My 2019 Resolution: Break Up With Amazon
A large box from Amazon arrived on my porch this morning. It held an assortment of Christmas gifts: a family of tiny elephants for my daughter who is newly obsessed with the ridiculously expensive Calico Critters toys, some stocking stuffers, and a few books for my son. It was, according to my account history, my 41st delivery from Amazon this year.
If I can keep my 2019 New Year’s resolution to break up with Amazon, it may well be my last.
I first joined Amazon in 2007 and used my membership to make two purchases: a book and a CD, which seems to be what most people used Amazon for a decade ago. At the time, I didn’t know much about Amazon other than the fact that I could order books on the cheap, and I didn’t use it very often. In fact, from 2007 to 2013, I only averaged about three or four orders a year and spent less than $250 a year on purchases. Amazon was a convenience but not a major part of my consumer life.
And then I became a Prime member and Amazon suddenly started getting a lot more of my money. Prime seemed like such a smart idea and because I was a grad student at the time and qualified for a student plan, it seemed like it would save me lots of money. All that “free” shipping, and goodness knows I took advantage of it. At the time I was working full time, pursuing my doctorate degree, and raising two kids under the age of five. Life was busy and we always seemed to need kid stuff, so getting a box from Amazon went from being a once-a-quarter treat to a once-a-week necessity.
The first year I had Prime, I went from placing three orders a year to placing 37. I spent $1,262.73 that year, a whopping 437 percent increase. The next year I placed 41 orders and spent $1,721.70. Since 2015, I’ve ordered at least 40+ times every year. I liked the quick shipping, the ease of one-clicking something while I browsed on my lunch hour, and I greatly appreciated that it made hard-to-find items (like bras in 38G sizes) easier. I became a much more impulsive online shopper overall, especially the very expensive week when I did A LOT of shopping while hopped up on painkillers following a surgery. Without much reflection on my part, Amazon quickly became my first (and often only) stop for everything from books to bras. In the last year, I’ve also used it for order dinner delivery and groceries a few times, delightful conveniences when you have a busy job and kids who insist on eating dinner every damn night.
As much as I still like get the “yay! A present!” thrill from seeing a box on my porch, I’ve struggled this year with a growing sense of unease about my money going to support a company that is, if many published reports are accurate, not in the business of treating their employees well. There is also the environmental impact of Amazon, something that hits home every time I open a giant box to find a small item wrapped in gobs of bubble wrap. Even though I dutifully recycle my boxes, it still makes me feel vaguely guilty. Ultimately, I just don’t think Amazon is interested in being a good corporate citizen. I’m uncomfortable with the obscene tax breaks Amazon gets and with the sheer scale of the wealth that Amazon CEO Jeff Bezos has accumulated. While the $8,503.20 I’ve spent at Amazon is probably less than the amount of money Jeff Bezos makes in the time it takes him to sneeze, it is still money that I could have spent at companies that treat workers more humanely.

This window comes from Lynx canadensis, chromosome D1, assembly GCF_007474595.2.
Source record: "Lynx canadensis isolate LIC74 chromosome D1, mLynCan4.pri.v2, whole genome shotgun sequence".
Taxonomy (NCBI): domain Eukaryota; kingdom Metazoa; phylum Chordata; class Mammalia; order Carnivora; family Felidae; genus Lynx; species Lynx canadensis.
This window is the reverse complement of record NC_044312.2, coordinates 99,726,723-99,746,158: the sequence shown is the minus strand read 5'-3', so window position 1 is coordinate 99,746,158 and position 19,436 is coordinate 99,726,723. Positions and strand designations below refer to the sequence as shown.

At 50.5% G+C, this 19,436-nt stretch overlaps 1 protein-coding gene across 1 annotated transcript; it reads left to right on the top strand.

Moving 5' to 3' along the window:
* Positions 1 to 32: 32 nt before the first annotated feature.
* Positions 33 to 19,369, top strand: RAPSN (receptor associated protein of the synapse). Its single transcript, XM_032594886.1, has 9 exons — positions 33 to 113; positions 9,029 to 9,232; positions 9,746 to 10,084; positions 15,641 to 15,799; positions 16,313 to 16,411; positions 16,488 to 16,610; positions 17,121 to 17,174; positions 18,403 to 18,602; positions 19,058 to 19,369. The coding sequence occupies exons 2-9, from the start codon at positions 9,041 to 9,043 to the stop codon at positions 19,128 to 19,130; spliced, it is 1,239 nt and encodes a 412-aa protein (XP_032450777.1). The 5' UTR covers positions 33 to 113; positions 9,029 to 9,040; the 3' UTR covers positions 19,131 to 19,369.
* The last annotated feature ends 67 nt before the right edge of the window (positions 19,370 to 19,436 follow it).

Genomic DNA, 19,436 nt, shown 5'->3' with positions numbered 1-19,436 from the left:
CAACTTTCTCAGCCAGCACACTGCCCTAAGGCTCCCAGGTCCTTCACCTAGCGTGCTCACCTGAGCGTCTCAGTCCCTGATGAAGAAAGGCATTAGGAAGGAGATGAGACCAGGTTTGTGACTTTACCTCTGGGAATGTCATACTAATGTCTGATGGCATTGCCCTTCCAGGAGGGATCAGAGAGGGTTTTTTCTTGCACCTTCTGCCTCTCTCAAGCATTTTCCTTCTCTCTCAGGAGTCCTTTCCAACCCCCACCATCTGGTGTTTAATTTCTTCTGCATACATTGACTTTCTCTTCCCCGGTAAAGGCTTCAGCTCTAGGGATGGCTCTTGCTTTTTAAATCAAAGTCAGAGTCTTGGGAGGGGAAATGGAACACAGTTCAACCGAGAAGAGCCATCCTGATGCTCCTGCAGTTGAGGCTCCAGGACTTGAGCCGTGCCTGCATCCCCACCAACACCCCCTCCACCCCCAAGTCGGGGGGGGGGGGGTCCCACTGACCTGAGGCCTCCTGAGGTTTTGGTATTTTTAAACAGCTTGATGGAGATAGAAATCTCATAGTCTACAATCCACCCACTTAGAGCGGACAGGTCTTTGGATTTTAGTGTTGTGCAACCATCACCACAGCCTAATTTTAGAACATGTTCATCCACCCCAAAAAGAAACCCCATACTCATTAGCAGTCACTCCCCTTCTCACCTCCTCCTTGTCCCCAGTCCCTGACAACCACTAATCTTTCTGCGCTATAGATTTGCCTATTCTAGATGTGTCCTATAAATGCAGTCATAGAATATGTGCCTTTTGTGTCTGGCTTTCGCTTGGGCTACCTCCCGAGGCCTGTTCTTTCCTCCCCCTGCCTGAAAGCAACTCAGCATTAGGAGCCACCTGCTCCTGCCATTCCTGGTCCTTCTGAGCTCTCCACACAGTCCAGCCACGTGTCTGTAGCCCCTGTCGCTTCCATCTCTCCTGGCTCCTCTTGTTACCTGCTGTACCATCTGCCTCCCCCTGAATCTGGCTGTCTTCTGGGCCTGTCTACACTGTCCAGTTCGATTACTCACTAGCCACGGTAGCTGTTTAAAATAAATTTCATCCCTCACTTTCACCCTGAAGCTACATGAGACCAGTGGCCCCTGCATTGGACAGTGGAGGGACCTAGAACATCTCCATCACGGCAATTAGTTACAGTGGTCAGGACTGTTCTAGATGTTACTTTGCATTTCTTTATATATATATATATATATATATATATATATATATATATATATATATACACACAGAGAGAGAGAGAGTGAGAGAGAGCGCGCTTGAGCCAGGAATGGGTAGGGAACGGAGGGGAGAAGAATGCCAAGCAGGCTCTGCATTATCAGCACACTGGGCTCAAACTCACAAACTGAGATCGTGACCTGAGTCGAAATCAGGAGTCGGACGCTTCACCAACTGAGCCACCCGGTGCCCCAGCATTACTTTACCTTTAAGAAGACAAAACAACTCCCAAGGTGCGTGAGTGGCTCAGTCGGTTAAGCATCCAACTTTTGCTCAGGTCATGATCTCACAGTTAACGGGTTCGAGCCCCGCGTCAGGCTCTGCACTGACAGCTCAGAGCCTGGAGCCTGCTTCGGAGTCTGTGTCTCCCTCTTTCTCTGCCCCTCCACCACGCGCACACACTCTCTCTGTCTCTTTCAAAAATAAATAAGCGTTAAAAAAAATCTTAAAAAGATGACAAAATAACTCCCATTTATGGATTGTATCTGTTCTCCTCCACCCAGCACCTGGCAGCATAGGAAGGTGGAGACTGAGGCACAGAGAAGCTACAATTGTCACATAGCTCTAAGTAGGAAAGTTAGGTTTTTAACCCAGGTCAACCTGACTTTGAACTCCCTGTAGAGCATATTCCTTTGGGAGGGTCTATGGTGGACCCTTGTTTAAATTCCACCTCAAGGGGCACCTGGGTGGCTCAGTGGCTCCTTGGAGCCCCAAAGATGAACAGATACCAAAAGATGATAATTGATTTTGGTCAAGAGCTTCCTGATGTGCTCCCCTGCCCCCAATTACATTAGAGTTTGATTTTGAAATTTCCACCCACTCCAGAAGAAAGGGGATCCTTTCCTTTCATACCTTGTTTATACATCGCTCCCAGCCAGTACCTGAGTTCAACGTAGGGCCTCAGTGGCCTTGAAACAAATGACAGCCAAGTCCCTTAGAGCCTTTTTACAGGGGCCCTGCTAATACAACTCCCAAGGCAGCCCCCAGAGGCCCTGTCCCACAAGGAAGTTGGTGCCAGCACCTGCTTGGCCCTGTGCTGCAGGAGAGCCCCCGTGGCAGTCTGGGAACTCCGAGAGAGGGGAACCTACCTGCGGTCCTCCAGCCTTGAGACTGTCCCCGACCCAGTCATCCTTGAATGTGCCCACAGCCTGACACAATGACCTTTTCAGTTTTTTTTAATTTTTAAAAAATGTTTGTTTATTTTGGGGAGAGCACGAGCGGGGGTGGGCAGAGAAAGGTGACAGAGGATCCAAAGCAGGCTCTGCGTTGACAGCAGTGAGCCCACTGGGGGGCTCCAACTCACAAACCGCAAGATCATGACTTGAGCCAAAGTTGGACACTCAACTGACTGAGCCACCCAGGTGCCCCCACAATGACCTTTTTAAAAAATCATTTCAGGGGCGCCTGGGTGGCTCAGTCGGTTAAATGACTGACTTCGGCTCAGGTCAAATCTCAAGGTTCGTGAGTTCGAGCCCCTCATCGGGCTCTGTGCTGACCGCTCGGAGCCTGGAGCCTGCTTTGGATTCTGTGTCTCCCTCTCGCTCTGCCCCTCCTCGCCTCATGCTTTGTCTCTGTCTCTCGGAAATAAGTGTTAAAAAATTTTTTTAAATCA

But, even as I’ve started to think about an Amazon-less future, breaking my one-click habit won’t be easy. My primary credit card pays reward points in credit on Amazon, so all of my Christmas presents for the kids were purchased using points, which is a nice way to make Christmas more affordable. The second season of The Marvelous Mrs. Maisel just dropped, and I really want to spend another season coveting Midge’s wardrobe. There are some products that I’ve come to depend on that I’m not sure I can find in brick-and-mortar stores in my area. I’d like to shop less online overall for environmental reasons, but I’m not sure how much weekend time I want to give up in service of errand-running.
The other uncomfortable truth is that I’m not sure how committed I am to investigating the business practices of all the places I shop. I know I’m not comfortable with Amazon and that I like Costco better because I’ve read articles about them online (probably on sites that use Amazon Web Services, but that’s another issue altogether). Am I really going to research whether the local grocery store is a union shop or if the woman who owns the plus-size clothing boutique recycles? Probably not. Should I? Maybe? Perhaps the best-case scenario, from both a fiscal and an outrage fatigue standpoint, is that I just shop less often overall.
I do still have $75.67 in credit on my Amazon account, so maybe I’ll get one more bra before I call it quits. What can I say? Break-ups are hard.
Wendy Robinson is on Twitter as @wendyrmonkey. And yes, she feels conflicted about loving Twitter too.
Photo credit: Stephen Woods, CC BY 2.0.
Support The Billfold